Cognitive Remediation for Neuropsychological Impairment in Compulsive Hoarding
|The safety and scientific validity of this study is the responsibility of the study sponsor and investigators. Listing a study does not mean it has been evaluated by the U.S. Federal Government. Read our disclaimer for details.|
|ClinicalTrials.gov Identifier: NCT01451697|
Recruitment Status : Unknown
Verified October 2011 by Hartford Hospital.
Recruitment status was: Recruiting
First Posted : October 14, 2011
Last Update Posted : October 14, 2011
|Condition or disease||Intervention/treatment||Phase|
|Hoarding Disorder Attentional Impairment||Behavioral: Cognitive Remediation Behavioral: Control (Placebo)||Early Phase 1|
|Study Type :||Interventional (Clinical Trial)|
|Estimated Enrollment :||20 participants|
|Intervention Model:||Parallel Assignment|
|Masking:||None (Open Label)|
|Official Title:||Cognitive Remediation for Neuropsychological Impairment in Compulsive Hoarding|
|Study Start Date :||July 2011|
|Estimated Primary Completion Date :||July 2012|
|Estimated Study Completion Date :||October 2012|
Experimental: Experimental: Cognitive Remediation
The remediation intervention will consist of a sequence of computerized cognitive exercises designed to improve a variety of aspects of attention, through repeated drill-and-practice (Bell, Bryson, Greig, Corcoran, & Wexler, 2001; Bracy, 1995; Kurtz et al., 2007). Exercises will be started and continued at the highest level of difficulty, in order to best establish improvement over time. Components of the planned intervention produce performance gains on practiced tasks (e.g., Wexler et al., 1997) and generalization of improvement to other tasks (Kurtz et al., 2007). All training on computer exercises will be conducted with coaching from staff trained in these procedures.
Behavioral: Cognitive Remediation
A computerized cognitive remediation program focused on attentional training will be used.
Placebo Comparator: Control (Placebo)
The placebo control condition will consist of structured relaxation training, which will involve viewing and participating with meditation and stress-reduction DVDs, and listening to and following a CD of Progressive Muscle Relaxation. Participants will benefit from learning stress reduction techniques in this condition, but will not exercise any of the cognitive domains of interest targeted in the treatment group.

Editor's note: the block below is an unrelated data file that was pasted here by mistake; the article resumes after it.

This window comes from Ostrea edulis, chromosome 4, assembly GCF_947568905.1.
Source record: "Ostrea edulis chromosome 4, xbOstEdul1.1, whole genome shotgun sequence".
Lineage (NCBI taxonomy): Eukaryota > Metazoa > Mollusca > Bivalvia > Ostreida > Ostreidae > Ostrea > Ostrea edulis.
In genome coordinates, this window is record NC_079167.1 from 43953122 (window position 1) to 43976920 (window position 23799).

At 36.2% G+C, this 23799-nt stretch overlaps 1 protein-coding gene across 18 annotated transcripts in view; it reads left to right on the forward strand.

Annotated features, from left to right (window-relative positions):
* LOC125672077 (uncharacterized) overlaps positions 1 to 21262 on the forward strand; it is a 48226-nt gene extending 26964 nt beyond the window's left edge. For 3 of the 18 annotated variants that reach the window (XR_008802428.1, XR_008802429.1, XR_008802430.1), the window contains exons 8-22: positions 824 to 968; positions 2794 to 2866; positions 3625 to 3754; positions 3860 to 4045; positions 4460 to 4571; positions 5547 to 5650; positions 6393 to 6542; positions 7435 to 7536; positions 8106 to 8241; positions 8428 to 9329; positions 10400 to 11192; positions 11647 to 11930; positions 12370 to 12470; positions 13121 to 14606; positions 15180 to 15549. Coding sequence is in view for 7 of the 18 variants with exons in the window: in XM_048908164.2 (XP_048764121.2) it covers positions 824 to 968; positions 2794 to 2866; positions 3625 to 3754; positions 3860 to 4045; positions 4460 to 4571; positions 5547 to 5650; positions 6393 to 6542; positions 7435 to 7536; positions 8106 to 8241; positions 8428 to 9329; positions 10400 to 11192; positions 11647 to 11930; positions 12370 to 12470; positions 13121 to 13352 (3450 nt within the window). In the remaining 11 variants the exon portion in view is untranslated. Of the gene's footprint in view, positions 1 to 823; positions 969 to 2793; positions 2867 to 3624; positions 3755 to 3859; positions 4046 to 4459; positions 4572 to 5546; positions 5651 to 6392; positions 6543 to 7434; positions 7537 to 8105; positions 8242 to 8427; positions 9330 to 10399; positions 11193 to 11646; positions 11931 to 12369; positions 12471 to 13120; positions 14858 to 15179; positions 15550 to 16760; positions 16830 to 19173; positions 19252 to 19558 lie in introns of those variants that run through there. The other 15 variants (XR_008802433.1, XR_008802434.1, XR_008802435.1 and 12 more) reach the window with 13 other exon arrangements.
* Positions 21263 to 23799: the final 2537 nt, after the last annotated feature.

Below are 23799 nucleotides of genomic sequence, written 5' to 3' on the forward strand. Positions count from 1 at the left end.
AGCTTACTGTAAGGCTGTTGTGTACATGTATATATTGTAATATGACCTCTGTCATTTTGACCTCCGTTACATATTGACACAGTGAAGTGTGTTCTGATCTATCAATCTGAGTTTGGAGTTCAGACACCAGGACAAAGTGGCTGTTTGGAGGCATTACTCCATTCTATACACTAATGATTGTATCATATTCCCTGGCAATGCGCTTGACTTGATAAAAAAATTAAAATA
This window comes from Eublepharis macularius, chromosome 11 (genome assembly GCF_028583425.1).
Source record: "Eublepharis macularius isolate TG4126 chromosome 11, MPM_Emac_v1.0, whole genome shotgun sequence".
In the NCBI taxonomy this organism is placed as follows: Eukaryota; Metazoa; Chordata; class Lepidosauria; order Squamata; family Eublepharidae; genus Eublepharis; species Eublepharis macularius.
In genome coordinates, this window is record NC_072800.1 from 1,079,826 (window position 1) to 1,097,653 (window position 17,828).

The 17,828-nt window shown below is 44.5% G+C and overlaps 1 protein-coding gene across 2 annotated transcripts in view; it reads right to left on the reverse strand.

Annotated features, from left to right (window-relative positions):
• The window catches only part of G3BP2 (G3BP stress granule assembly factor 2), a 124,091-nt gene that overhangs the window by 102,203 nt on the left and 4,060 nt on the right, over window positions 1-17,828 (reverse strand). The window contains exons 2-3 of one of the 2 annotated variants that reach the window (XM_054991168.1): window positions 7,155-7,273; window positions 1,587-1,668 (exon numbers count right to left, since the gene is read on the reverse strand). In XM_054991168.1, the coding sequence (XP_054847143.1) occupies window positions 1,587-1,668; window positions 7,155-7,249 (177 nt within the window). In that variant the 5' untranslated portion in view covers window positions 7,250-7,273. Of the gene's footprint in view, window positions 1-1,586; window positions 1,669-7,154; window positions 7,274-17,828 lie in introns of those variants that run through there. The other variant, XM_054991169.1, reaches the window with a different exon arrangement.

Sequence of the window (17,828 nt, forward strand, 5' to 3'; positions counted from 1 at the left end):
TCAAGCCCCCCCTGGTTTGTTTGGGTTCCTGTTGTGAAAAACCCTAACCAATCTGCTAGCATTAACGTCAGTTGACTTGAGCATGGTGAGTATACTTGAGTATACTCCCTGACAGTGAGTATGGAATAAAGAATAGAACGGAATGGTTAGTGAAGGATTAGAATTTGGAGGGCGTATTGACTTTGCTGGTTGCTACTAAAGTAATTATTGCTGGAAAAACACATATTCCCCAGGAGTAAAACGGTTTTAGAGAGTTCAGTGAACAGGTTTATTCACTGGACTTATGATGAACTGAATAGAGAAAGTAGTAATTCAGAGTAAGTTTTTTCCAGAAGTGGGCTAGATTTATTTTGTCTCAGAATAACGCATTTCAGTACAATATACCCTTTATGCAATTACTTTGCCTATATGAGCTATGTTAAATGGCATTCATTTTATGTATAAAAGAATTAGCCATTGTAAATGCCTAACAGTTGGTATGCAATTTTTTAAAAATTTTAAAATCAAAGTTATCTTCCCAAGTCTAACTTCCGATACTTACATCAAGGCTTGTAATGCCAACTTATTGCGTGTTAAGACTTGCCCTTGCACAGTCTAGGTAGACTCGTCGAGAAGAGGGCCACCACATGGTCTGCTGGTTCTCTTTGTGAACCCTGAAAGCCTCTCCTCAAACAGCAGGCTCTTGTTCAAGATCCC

Behavioral: Control (Placebo)
The control condition will involve relaxation training.
- Continuous Performance Task (computerized version): change from Baseline in Attentional Functioning at 8 Weeks [ Time Frame: Week 0 (Baseline) and Week 8 (Endpoint) ]This measure is a computerized assessment of attention, memory, and executive functioning. The investigators will use this measure to assess change in those cognitive domains between Baseline (Week 0) and Endpoint (Week 8).
To learn more about this study, you or your doctor may contact the study research staff using the contact information provided by the sponsor.
Please refer to this study by its ClinicalTrials.gov identifier (NCT number): NCT01451697
|Contact: Jennifer DiMauro, BAfirstname.lastname@example.org|
|Contact: David F Tolin, PhDemail@example.com|
|United States, Connecticut|
|Anxiety Disorders Center, Institute of Living/Hartford||Recruiting|
|Hartford, Connecticut, United States, 06106|
|Contact: Jennifer DiMauro, BA 860-545-7707 firstname.lastname@example.org|
|Contact: David F Tolin, PhD 860-545-7685 email@example.com|
|Principal Investigator: Jennifer DiMauro, BA|
|Sub-Investigator: David F Tolin, PhD|
|Sub-Investigator: Johanna Kaplan, PhD|
|Principal Investigator:||Jennifer DiMauro, BA||Hartford Hospital|
|Study Director:||David F Tolin, PhD||Hartford Hospital|